Music, Sound and Trauma ConferenceFri 12 February 2021
TL’s Michelle Meinhart collaborates with Indiana University and State University of New York to unite over 600 scholars, musicians and mental health practitioners from around the world.
Music, Sound and Trauma: Interdisciplinary Perspectives is a free three-day virtual conference of presentations, panel discussions, performances, workshops and keynotes taking place from Friday 12 to Sunday 14 February 2021.
The conference brings together over 100 presenters and 500 attendees from fields of scholarship, performance and health to examine the role of sound and music in inflicting trauma, how sound and music are used to express trauma, and their role in recovery.
With such a broad remit, topics for submitted papers include everything from #blacklivesmatter and the Covid-19 pandemic to eighteenth-century listening practices and caesareans in colonial South Africa to the Holocaust and Blitz air raid shelters.
Funded by an Indiana University Art and Humanities Conference Hosting Grant, the conference has grown out of the ongoing collaboration between Trinity Laban Academic Studies Lecturer Dr Michelle Meinhart and Assistant Professors of Music Jill Rogers (Indiana University) and Dr Erin Brooks (SUNY, Potsdam). Previously, the specialists have shared their work at annual conferences of the Royal Musical Association and American Musicological Society.
Michelle and Jill have also edited a special issue for Nineteenth-Century Music Review which includes articles on a range of topics from music and shell shock treatment during the First World War to Irish diaspora in the US during the US Civil War.
Originally envisioned as an in-person event, the Music, Sound and Trauma conference has pivoted to an online format due to the ongoing pandemic. Michelle comments –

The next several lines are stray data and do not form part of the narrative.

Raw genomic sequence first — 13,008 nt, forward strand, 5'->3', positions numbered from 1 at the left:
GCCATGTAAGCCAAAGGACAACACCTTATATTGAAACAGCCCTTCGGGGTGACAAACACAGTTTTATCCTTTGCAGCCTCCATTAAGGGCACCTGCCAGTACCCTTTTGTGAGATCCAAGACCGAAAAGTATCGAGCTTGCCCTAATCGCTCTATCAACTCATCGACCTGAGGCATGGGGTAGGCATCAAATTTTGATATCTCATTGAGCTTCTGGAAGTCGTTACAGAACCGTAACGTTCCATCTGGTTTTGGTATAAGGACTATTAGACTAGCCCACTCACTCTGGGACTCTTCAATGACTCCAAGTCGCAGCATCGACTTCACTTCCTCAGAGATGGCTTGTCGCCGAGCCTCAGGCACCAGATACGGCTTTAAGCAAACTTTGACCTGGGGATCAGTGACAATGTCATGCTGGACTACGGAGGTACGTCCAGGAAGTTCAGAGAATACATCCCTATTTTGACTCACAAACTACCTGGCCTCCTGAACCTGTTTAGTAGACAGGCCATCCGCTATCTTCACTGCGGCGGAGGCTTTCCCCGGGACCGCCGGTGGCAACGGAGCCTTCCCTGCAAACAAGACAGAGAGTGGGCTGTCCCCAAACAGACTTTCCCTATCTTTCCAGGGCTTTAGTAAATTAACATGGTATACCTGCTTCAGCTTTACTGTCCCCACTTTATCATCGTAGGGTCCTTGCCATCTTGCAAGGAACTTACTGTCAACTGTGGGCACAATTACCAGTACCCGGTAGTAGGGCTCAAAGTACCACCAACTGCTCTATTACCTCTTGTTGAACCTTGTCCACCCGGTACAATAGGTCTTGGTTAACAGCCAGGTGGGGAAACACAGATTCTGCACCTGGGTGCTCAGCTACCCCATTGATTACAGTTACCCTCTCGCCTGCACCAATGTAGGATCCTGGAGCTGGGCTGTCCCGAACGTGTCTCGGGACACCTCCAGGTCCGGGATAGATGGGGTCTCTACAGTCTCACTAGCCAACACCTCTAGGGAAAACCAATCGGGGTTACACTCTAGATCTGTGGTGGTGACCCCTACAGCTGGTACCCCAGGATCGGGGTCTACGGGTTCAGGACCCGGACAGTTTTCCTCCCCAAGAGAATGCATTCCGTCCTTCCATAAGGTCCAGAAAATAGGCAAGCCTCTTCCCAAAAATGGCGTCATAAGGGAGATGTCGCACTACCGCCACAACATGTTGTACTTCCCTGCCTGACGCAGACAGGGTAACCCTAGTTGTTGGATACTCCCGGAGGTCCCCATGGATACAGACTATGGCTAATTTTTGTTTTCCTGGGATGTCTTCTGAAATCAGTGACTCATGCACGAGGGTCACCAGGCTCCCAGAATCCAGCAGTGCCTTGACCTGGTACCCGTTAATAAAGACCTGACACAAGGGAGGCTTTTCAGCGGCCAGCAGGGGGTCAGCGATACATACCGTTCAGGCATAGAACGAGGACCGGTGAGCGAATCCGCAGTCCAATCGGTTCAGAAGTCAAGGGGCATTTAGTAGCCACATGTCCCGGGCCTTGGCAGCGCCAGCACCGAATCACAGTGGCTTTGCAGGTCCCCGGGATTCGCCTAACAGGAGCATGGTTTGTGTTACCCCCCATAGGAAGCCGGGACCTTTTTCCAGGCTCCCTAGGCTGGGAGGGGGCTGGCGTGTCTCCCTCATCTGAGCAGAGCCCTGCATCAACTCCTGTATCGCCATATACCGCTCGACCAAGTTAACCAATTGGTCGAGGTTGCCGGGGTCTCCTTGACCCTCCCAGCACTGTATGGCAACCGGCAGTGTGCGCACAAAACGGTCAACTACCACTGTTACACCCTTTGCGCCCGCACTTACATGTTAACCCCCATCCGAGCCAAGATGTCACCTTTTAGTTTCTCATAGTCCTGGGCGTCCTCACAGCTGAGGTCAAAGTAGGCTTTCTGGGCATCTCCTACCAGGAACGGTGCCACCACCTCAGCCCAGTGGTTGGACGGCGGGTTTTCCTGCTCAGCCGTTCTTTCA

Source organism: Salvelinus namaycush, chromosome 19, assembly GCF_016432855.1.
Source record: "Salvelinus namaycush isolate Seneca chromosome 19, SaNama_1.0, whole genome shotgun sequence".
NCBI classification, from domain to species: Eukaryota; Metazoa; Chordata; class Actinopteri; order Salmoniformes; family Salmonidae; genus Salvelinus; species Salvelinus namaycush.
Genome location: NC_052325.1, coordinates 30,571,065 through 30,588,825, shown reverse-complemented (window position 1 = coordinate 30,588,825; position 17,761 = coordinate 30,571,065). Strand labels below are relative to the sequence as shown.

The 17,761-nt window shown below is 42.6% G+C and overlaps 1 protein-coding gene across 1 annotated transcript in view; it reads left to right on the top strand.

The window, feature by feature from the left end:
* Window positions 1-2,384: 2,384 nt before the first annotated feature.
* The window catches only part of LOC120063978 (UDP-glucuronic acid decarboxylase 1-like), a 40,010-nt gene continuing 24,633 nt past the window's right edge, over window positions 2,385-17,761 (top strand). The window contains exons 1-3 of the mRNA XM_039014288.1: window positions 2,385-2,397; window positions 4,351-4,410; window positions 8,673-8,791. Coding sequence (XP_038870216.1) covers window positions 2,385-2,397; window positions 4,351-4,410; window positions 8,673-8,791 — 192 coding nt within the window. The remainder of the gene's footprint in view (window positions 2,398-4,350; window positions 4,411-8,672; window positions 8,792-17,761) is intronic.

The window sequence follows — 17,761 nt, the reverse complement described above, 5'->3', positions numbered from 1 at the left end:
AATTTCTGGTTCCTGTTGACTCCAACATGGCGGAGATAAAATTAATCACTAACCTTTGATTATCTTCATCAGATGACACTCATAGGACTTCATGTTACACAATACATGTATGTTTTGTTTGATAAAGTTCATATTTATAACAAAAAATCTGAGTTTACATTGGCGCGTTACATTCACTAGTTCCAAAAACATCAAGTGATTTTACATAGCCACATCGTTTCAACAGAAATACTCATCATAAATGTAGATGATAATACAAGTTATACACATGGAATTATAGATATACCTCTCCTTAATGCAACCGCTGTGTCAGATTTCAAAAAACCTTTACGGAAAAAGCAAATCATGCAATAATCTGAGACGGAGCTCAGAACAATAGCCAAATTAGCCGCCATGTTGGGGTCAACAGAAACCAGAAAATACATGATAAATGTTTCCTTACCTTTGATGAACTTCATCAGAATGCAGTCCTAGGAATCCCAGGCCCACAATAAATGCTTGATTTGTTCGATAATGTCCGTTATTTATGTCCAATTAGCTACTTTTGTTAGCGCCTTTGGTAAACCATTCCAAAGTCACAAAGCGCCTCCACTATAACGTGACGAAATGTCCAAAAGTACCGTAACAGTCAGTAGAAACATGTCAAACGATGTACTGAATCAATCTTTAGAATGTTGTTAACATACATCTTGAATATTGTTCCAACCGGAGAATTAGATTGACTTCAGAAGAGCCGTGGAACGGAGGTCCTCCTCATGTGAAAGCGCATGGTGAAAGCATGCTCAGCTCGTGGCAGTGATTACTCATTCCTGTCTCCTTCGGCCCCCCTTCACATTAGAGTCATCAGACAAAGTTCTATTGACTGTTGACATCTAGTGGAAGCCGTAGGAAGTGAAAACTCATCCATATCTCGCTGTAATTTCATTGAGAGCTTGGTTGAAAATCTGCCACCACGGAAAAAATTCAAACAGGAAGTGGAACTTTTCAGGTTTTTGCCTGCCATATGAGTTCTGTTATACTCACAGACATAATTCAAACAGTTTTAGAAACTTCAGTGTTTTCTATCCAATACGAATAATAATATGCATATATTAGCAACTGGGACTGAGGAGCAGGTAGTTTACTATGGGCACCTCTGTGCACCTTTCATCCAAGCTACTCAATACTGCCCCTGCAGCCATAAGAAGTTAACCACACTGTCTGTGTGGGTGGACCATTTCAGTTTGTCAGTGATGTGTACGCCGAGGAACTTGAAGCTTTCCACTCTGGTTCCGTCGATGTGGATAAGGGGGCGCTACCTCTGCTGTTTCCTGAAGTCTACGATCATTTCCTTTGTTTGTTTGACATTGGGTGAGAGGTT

“We are disappointed to not be able to meet presenters in person, but this virtual format has had many advantages; I’m certain we would not have had the immense response from people all over the world if it had not been all online. I think the interest in the conference is also due to such immense interest in trauma nowadays – not just among academics but also amongst the general public.”
The conference serves as a gathering forum for future publications Michelle and her colleagues have in the works, including an Oxford Handbook on Music, Sound and Trauma and a special issue on trauma-informed teaching for the Journal of Music History Pedagogy.
At the conference, Michelle will present her paper ‘Contractions, Calls, and Cries during COVID: The Traumatic Soundscapes of Lockdown UK Hospital Maternity Wards’. An expanded version of the article is due to be published next year in a special issue of Women and Music that she is co-editing with Durham University’s Erin Johnson-Williams. Building on this, Michelle and Erin are applying for AHRC funding to form a research network around sound, trauma and maternity.
Michelle joined Trinity Laban’s Faculty of Music in 2017 and teaches on a variety of BMus, MMus, and FCM modules related to music, history and culture. A former Fulbright Scholar at Durham University, Michelle holds a PhD in musicology, with a cognate in British literature, and has worked as a professional pianist and piano teacher. Michelle’s research focuses on music and memory in Britain from the nineteenth century to today, with special attention to trauma, gender and print culture.
Discover more on our Research pages.
Image: Matrilinear #13 (credit Elizabeth M. Claffey)